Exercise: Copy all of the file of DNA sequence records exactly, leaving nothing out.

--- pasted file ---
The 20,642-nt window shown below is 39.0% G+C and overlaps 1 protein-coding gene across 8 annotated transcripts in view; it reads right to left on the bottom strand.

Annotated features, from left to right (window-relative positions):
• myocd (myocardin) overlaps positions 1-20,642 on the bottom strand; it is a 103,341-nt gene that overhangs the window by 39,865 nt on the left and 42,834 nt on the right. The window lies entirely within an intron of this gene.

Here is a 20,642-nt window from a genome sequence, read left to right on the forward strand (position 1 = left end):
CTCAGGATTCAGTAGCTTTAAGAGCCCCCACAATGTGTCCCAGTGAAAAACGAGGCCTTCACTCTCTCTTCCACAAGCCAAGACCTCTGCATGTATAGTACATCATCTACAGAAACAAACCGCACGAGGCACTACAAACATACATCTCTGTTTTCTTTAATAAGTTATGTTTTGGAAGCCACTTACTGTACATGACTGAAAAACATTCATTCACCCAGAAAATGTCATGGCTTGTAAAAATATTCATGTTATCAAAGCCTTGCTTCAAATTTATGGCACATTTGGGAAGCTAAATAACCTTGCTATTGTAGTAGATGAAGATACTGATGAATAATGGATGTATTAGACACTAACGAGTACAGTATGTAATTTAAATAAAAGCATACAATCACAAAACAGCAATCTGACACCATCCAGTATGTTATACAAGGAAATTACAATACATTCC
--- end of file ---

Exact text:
The 20,642-nt window shown below is 39.0% G+C and overlaps 1 protein-coding gene across 8 annotated transcripts in view; it reads right to left on the bottom strand.

Annotated features, from left to right (window-relative positions):
• myocd (myocardin) overlaps positions 1-20,642 on the bottom strand; it is a 103,341-nt gene that overhangs the window by 39,865 nt on the left and 42,834 nt on the right. The window lies entirely within an intron of this gene.

Here is a 20,642-nt window from a genome sequence, read left to right on the forward strand (position 1 = left end):
CTCAGGATTCAGTAGCTTTAAGAGCCCCCACAATGTGTCCCAGTGAAAAACGAGGCCTTCACTCTCTCTTCCACAAGCCAAGACCTCTGCATGTATAGTACATCATCTACAGAAACAAACCGCACGAGGCACTACAAACATACATCTCTGTTTTCTTTAATAAGTTATGTTTTGGAAGCCACTTACTGTACATGACTGAAAAACATTCATTCACCCAGAAAATGTCATGGCTTGTAAAAATATTCATGTTATCAAAGCCTTGCTTCAAATTTATGGCACATTTGGGAAGCTAAATAACCTTGCTATTGTAGTAGATGAAGATACTGATGAATAATGGATGTATTAGACACTAACGAGTACAGTATGTAATTTAAATAAAAGCATACAATCACAAAACAGCAATCTGACACCATCCAGTATGTTATACAAGGAAATTACAATACATTCC